The spate of violent crimes recorded in less than 12 hours on Tuesday put into sharp focus two of the biggest contributors to insecurity and instability in this country—criminal gangs and gender-based violence.
The timing was also significant, as two were incidents of gender-based violence committed the day after International Women’s Day and others were gang-related killings on the very day that Attorney General Faris Al-Rawi introduced a new version of the Anti-Gang Bill for debate in the Senate.
Gang and gender-based violence are leading causes of death by murder in T&T, so these alarming juxtapositions cannot be treated lightly. If anything, it should strengthen our resolve to get things right at the levels of law enforcement, justice, policy-making and community engagement to eradicate these scourges once and for all.
The bloodiest Tuesday of the year so far is a sobering reminder that T&T is nowhere near turning the corner on crime, although recent statistics from the T&T Police Service (TTPS) show a reduction in murders and other serious offences. After decades of a steady descent into more and more violence and bloodshed, it will take more than a few months of reducing numbers to indicate a clear turnaround from out-of-control crime.
On this day of horror, the decomposing body of a 17-year-old who had been reported missing a few days earlier was found near his Tunapuna home; another teen was shot dead in Arouca as he sat in a car waiting for his mother to complete a job interview; a businessman was gunned down outside his home and a murder-suicide was followed by another domestic violence incident that ended with several homes being burnt to the ground.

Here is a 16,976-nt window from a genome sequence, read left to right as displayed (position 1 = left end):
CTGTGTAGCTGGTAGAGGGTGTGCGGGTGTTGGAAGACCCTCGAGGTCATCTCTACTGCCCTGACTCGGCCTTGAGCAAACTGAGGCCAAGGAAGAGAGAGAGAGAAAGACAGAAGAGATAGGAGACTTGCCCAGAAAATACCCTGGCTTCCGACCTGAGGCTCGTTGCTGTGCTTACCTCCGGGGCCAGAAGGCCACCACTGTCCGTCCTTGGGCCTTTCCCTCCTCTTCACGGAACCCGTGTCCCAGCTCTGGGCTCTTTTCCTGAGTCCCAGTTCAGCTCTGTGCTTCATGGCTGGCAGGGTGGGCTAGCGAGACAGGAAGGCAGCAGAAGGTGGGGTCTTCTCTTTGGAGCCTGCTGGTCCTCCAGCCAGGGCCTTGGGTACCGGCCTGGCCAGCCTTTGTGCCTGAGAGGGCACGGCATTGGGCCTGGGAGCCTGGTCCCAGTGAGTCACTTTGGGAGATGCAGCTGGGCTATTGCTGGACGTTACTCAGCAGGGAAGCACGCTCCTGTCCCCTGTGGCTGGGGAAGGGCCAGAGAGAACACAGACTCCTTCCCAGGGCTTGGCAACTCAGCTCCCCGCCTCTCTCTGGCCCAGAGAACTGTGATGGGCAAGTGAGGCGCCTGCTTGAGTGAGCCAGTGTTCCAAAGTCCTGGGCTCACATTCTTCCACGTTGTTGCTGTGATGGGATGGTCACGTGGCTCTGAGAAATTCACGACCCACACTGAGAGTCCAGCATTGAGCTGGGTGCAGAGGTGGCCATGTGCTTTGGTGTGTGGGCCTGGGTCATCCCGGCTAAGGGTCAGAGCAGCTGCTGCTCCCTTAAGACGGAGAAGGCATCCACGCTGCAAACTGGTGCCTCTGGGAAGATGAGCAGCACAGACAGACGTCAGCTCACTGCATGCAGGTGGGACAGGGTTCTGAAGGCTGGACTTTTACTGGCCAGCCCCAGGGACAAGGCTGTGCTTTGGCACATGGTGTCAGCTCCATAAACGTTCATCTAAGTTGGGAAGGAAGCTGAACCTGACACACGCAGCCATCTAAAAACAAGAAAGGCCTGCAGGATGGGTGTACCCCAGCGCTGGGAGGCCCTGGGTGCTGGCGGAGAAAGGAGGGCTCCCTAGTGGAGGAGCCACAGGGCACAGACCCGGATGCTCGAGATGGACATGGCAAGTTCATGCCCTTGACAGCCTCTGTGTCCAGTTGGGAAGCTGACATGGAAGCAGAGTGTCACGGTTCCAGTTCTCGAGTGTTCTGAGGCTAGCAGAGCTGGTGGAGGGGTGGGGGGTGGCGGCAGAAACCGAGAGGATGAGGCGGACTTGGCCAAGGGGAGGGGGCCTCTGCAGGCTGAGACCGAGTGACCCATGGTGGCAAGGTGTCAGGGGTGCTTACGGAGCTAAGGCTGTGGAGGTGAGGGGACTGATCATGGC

The repercussions of these tragedies will be felt not only by the victims and their families but by a wider society that is repeatedly being exposed to the short and long-term effects of gang and gender-based violence.
The absence of consistent policies and programmes to protect and support survivors of violence, while also holding perpetrators accountable and working to rehabilitate them, has been highlighted in the protests and lobbying efforts by several groups in recent weeks. This follows the outrage felt across the country following the kidnap and murder of Andrea Bharatt.
Citizens are demanding change but that change is still out of reach if Tuesday’s events are an indication of the current situation. Perpetrators of gender-based and gang violence are still at large and there seems very little can be done to deter them from their deadly activities.
Legislators and policymakers are still unable to grasp the nuanced complexities of these problems and are therefore unable to develop more effective programmes and policies.
So, while large sums are spent on crime prevention, that pales in comparison to the indirect costs incurred through reduced productivity, increased absenteeism and other consequences of violence that are often overlooked.
Criminals are being bred and violence thrives in the pockets of poverty, neglect and despair that exist across this country. That is why it will take more than tough law enforcement to stop the bloodshed.